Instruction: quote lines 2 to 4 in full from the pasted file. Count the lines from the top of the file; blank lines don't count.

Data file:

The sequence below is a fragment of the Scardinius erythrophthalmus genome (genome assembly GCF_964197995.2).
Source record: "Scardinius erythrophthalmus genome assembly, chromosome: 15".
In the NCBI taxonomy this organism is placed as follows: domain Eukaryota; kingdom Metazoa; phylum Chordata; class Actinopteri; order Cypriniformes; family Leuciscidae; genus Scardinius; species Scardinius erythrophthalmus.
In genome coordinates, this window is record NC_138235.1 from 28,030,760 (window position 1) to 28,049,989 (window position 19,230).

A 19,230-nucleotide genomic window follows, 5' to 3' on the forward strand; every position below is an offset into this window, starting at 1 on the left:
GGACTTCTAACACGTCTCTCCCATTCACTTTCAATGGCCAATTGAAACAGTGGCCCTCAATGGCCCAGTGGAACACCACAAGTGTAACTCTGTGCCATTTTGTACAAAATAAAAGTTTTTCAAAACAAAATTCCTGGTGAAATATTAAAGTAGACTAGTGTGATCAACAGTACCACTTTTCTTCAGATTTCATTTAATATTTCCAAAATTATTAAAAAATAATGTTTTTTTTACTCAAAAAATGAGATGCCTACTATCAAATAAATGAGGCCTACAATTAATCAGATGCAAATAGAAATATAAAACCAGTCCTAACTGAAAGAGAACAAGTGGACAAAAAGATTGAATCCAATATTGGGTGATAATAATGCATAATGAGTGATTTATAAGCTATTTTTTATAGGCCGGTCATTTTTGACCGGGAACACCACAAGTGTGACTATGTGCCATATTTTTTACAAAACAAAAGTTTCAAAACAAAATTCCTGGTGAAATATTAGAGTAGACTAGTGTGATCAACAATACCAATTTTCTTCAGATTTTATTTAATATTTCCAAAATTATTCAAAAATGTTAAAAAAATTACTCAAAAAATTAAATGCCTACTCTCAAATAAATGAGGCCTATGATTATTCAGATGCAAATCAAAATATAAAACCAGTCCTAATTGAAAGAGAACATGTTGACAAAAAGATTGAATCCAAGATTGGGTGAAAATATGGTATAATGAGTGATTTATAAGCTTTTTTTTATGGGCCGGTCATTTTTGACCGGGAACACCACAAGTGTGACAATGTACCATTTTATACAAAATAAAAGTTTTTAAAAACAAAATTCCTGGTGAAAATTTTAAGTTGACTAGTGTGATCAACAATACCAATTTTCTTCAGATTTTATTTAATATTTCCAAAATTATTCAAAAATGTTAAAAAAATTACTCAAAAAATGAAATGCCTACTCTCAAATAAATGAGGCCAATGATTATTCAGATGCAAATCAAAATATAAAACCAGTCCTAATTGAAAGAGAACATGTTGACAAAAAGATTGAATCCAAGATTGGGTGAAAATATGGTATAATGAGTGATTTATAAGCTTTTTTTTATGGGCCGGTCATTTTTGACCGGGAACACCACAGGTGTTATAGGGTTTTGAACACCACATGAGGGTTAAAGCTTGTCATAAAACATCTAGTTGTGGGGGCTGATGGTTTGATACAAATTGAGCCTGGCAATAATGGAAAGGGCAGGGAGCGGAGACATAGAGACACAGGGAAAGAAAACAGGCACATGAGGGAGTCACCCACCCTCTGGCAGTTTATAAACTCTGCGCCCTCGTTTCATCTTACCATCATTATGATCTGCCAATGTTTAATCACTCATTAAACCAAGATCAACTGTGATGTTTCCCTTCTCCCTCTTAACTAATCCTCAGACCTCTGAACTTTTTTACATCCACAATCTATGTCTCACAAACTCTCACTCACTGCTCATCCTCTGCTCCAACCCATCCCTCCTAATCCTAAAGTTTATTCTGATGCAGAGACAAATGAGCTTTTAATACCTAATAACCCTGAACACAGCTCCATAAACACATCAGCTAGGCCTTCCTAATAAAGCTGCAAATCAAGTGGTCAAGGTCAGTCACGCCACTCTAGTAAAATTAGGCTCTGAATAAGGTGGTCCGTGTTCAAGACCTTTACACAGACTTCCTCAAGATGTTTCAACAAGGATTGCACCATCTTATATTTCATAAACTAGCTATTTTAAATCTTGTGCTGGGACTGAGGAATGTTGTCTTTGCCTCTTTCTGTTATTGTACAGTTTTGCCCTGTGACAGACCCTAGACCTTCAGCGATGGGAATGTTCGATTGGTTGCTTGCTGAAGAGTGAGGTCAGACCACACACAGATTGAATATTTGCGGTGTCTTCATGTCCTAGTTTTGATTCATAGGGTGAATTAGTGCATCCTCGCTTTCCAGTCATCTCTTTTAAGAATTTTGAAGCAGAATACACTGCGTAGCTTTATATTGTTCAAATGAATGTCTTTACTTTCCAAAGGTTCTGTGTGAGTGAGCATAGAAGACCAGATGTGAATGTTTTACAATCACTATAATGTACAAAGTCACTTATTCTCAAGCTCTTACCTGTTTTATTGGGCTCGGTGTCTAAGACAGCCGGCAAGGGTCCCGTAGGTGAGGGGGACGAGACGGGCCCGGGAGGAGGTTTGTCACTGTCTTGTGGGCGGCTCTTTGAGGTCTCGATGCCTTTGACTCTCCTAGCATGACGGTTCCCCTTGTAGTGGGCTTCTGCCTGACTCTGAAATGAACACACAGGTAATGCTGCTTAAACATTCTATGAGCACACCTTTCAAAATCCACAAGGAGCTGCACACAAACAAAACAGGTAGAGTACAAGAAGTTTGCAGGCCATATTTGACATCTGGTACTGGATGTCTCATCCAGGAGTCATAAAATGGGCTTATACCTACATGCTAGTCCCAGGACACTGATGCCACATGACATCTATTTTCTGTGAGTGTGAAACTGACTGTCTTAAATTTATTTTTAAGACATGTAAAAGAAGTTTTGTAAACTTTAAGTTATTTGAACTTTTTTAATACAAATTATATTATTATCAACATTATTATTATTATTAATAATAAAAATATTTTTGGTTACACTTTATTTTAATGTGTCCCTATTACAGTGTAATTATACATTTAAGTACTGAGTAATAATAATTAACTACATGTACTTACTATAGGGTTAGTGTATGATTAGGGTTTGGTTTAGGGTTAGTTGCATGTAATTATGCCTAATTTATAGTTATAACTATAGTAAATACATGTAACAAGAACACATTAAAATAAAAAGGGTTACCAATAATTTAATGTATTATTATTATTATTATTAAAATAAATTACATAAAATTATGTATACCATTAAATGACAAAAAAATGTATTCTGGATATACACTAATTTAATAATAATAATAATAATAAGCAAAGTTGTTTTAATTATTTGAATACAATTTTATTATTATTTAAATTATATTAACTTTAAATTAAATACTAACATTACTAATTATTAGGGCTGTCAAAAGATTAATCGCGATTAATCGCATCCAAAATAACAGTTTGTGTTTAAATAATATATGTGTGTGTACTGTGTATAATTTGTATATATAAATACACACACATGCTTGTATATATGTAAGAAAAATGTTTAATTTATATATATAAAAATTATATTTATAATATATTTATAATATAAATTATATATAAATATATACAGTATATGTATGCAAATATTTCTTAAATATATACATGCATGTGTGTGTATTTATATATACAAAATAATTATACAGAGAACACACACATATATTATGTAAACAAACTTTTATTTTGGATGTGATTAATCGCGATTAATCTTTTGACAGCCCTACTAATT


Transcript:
Source record: "Scardinius erythrophthalmus genome assembly, chromosome: 15".
In the NCBI taxonomy this organism is placed as follows: domain Eukaryota; kingdom Metazoa; phylum Chordata; class Actinopteri; order Cypriniformes; family Leuciscidae; genus Scardinius; species Scardinius erythrophthalmus.
In genome coordinates, this window is record NC_138235.1 from 28,030,760 (window position 1) to 28,049,989 (window position 19,230).